Preconference 1: Developing a Culture of Assessment in Library Information Technology Services
Thursday, October 7 1:30 - 5:00 p.m.
Presented by: H. Frank Cervone, Assistant University Librarian for Information Technology, Northwestern University
Just as libraries are increasingly being called upon to demonstrate their impact on their services and outcomes of their parent institution or community, information technology services within the Library must be able to do the same. A critical component in making this happen is to adopt a model of continuous service assessment that uses user-centered decision making in order to gather relevant requirements data and information. In 2002, the Information Technology Division of the Northwestern University Library began adopting a continuous assessment model for decision-making and service provisioning. Learn what the forces were that caused us to adopt a culture of assessment, what a culture of assessment is, how our goals and work environment have been influenced by this change, how this had led to the adoption of a new method of thinking and supporting services within the Library, and what you can do to get started with this methodology.
Preconference 2: What's In It For Me? Evaluating and Reporting the Effectiveness of Electronic Information Services in a Multi-Library Environment
Friday, October 8 8:00 a.m. - 12:00 Noon
Beverley Shirley, Director Library Resource Sharing, Texas State Library & Archives Commission
Dr. William E. Moen, Associate Professor, School of Library & Information Sciences, University of North Texas
Denise M. Davis, Director, Office of Research & Statistics, American Library Association
The Library of Texas is a partnership of Texas libraries using standards-based, metasearching software to provide the citizens of Texas access to multiple information resources. Originally funded through a grant, the program is now supported by a combination of federal funds, state funds, and membership fees. Evaluation is an integral and ongoing component of the Library of Texas. Attention must be paid to A) selection of appropriate measures to report to governmental agencies, members, and funding bodies; B) accurate measurement of output, outcome, and efficiencies; D) data continuity to enable longitudinal comparisons; E) compilation of data to meet local, regional, statewide, and national reporting needs. In such an environment, it becomes vitally important to automate data collection and compilation to maximize accuracy and minimize amount of staff time devoted to "number crunching." Using the Library of Texas project as a case study, this presentation will discuss how library consortia can best answer the questions: What do I measure? How should I measure it? How can I automate the evaluation process?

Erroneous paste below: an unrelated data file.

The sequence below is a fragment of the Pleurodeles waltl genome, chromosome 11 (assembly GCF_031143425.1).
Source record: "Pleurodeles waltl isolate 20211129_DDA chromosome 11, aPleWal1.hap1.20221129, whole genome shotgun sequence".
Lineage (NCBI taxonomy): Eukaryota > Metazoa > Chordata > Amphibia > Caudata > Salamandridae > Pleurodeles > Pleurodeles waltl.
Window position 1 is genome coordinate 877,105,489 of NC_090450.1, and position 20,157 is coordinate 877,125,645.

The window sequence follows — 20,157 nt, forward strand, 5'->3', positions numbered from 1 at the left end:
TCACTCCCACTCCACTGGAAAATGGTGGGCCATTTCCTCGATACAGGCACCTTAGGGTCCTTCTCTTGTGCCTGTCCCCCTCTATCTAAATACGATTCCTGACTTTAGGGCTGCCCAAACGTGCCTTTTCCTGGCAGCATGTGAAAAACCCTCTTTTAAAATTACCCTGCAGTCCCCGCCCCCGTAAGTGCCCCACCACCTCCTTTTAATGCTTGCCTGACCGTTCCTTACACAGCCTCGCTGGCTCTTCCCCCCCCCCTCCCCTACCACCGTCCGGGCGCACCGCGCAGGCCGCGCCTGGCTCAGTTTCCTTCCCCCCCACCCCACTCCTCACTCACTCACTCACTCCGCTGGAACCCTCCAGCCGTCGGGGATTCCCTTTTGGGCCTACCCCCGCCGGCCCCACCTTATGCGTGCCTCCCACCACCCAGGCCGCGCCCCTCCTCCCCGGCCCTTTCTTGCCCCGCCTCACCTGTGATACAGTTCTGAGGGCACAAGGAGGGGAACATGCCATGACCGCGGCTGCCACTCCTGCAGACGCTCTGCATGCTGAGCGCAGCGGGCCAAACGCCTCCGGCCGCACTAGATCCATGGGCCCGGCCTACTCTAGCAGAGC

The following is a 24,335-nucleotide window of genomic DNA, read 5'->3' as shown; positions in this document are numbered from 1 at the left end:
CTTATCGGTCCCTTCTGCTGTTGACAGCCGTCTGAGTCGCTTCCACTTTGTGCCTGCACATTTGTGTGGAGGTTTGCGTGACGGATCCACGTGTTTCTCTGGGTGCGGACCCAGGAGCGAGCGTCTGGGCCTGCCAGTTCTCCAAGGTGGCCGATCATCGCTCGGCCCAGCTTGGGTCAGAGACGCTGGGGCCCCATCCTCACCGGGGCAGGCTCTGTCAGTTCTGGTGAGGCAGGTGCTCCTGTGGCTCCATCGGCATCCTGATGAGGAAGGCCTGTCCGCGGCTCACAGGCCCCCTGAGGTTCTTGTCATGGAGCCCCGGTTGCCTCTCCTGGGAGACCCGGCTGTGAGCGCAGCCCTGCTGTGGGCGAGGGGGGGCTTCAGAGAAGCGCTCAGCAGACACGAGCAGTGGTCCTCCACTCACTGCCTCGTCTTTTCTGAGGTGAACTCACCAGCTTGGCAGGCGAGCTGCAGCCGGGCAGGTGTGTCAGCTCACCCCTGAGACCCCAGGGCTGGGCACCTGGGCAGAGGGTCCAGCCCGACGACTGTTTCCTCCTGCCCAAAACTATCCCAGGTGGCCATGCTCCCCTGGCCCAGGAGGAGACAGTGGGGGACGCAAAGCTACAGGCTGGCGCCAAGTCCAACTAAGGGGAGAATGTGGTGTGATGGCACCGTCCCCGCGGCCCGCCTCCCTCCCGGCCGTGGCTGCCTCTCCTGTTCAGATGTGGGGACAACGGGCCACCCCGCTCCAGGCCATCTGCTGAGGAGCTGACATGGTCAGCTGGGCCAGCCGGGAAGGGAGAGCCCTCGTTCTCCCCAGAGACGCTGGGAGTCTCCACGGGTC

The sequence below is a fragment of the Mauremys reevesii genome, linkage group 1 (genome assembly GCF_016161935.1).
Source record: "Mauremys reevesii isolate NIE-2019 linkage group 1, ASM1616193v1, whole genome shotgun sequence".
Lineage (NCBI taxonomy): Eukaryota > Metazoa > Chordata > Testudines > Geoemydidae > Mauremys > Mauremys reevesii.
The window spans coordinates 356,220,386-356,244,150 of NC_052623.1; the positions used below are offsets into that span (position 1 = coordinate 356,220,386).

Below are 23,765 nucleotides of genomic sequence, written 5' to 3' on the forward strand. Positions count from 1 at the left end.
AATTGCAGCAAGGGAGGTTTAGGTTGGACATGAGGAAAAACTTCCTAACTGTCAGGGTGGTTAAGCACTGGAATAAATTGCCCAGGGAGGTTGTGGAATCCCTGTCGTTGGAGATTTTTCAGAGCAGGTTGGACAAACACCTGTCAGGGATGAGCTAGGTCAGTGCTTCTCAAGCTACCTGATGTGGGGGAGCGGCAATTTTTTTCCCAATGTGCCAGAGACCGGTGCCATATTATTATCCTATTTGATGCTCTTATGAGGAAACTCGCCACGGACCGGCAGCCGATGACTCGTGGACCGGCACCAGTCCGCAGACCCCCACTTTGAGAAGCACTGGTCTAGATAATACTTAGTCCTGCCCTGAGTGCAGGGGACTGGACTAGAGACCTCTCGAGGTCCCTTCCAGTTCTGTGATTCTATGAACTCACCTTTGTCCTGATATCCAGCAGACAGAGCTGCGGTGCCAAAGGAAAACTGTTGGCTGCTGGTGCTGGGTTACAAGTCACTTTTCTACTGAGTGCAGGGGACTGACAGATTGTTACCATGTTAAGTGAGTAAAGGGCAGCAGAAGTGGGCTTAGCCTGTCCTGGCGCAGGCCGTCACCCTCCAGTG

Preconference 3: Dancing Cheek to Cheek: A Library's Tale of Content Management Systems and Collaborations with "Outside" IT
Friday, October 8 8:00 a.m. - 12:00 Noon
Brandon A. Barnett, MLS, Electronic Resources Librarian, Multnomah County Library
Michael O. Hanna, Data Administration DBA, Multnomah County Information Technology
Michael J. Spicer, Content Management System Administrator, Multnomah County Information Technology
During a multi-year process, Multnomah County is moving its Internet and intranet sites into a Content Management System (CMS). Multnomah County Library staff worked closely with county IT to plan the project, select a CMS product and vendor, plan and execute a pilot site (the library's intranet), and create an overall structure for the entire project. In doing so, the staff developed strong collaborative working relationships, built a model for the remaining phases of the project, and demonstrated the importance of information professionals' participation in technology projects.
Most libraries across the nation are part of some larger organization, such as a county, a service district, or a university. Increasingly, these organizations are consolidating and centralizing Information Technology services. Libraries are finding that their IT is no longer really theirs, and yet so many new, innovative projects and services are heavily dependent upon IT involvement.
Shortly after just such a consolidation, Multnomah County (Portland, OR) embarked on a Content Management System project, with Multnomah County Library leading the pilot project. We, the library team, quickly understood that we were not only building a model for the CMS but also a model for working with an "outside" IT department.
This pre-conference will focus on the collaborative working relationships we developed, the various planning processes, and the nuts-n-bolts of a